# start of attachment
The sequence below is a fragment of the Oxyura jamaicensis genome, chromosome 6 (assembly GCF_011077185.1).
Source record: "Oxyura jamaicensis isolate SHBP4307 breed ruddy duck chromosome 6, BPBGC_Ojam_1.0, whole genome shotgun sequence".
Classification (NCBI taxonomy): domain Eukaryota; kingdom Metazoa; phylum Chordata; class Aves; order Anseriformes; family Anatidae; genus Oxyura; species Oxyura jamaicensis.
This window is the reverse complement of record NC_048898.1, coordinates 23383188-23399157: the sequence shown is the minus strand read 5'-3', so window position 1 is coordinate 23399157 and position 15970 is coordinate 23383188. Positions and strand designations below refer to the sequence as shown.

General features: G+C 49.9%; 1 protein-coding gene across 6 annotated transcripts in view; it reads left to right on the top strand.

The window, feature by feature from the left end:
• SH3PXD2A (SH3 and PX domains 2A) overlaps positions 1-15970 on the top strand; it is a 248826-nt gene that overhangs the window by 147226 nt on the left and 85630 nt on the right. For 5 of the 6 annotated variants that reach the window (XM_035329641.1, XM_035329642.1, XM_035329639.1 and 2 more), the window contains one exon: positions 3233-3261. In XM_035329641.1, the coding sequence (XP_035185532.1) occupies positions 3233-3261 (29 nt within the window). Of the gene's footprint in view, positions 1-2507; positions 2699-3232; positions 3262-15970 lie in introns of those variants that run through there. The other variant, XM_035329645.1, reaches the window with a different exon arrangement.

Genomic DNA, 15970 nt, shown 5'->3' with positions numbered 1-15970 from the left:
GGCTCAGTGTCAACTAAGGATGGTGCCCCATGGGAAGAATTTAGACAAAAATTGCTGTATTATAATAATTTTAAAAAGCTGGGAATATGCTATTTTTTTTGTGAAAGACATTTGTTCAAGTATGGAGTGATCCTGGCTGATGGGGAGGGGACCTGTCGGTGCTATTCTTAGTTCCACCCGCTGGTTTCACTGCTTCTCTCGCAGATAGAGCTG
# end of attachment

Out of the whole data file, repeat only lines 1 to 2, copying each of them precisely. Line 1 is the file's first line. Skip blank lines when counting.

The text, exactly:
The sequence below is a fragment of the Oxyura jamaicensis genome, chromosome 6 (assembly GCF_011077185.1).
Source record: "Oxyura jamaicensis isolate SHBP4307 breed ruddy duck chromosome 6, BPBGC_Ojam_1.0, whole genome shotgun sequence".